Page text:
Trigger warning: This post deals with alleged child sexual abuse and self-harm, and may be distressing for some readers.
Former Save the Children case worker Kirsty Diallo told the public hearing today that a 16-year-old boy had been sexually assaulted by a cleaner on the island country last year.
Oliver Laughland of The Guardian reported on those claims last month, saying at the time witness accounts had revealed that “a cleaner employed by the detention centre manager Transfield Services grabbed the genitals of an asylum seeker boy”.
But the inquiry today heard the following further details, according to Alex McKinnon of Junkee:
“The sixteen-year-old boy was near the toilet-box and there was a male cleaner on his own in the centre…he touched the young boy’s genitals, and then grabbed his own genitals and said ‘jiggy-jig’… at that point guards were alerted because the young person was screaming out and had kicked at the cleaner”.
Ms Diallo also said at the inquiry in Sydney she had oberserved ‘flirtatious behaviour’ between guards and young girls. The Junkee says the inquiry heard:
“On occasions I observed adolescent girls engaged in what I would describe as flirtatious behaviour with adult male guards, and I also had a colleague report to me that he had observed an adult male guard stroking a fifteen-year-old girl’s hair”.
According to Yahoo News, Diallo said there was nothing to prevent child abuse in detention on Nauru. No working with children checks or local child protection legislation were in place, she said.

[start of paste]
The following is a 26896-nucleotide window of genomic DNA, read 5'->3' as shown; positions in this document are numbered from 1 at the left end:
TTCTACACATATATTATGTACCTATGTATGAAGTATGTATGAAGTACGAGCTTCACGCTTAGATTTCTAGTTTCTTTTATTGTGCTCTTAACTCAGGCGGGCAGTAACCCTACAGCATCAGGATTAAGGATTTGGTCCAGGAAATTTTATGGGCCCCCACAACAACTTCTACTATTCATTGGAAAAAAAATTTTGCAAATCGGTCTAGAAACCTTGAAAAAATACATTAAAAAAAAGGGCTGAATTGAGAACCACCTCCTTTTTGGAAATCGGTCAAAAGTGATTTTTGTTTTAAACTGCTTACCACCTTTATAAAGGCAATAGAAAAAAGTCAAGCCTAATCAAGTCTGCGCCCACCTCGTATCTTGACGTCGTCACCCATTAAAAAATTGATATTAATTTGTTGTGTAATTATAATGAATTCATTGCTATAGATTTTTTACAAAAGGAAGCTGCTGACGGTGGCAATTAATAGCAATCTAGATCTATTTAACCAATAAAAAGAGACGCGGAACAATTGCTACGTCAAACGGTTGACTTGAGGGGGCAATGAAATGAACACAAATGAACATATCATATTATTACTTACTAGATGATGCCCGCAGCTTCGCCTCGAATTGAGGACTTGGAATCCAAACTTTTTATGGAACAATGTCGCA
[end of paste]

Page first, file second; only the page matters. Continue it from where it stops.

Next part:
Previously, Mamamia wrote:
She was three years old and she suffered from epilepsy, but they took her medication away.
Others had their hearing aids or glasses removed.
Often, children harmed themselves — distressed, helpless, and denied specialised medical help.
These are just some of the shocking claims that emerged today during the third hearing of the Human Rights Commission’s inquiry into children in immigration detention.
Dr John Paul Sanggaran, who worked as a medical officer on Christmas Island last year, told the inquiry in Sydney today that detainee’s medications — including those of the three-year-old girl — were taken when they arrived at the island.
Dr Sanggaran and another doctor, Dr Grant Ferguson, also said at the public hearing that authorities often altered and downgraded their recommendations for the clinical treatment of detainees, Yahoo News reports.
Dr Sanggaran added that there were no no child psychologists or paediatricians on Christmas Island, the ABC reports.
Did the government try to cover up children’s mental health problems?
In other explosive news, a psychiatrist told today’s inquiry the Federal government attempted to cover up children’s mental health problems.
Psychiatrist Dr Peter Young, who was compelled to attend the public hearing, told the inquiry in Sydney: ‘It is quite clear we have got a large number of children with significant mental distress and disorder in this population’, Rebecca Barrett reports for the ABC.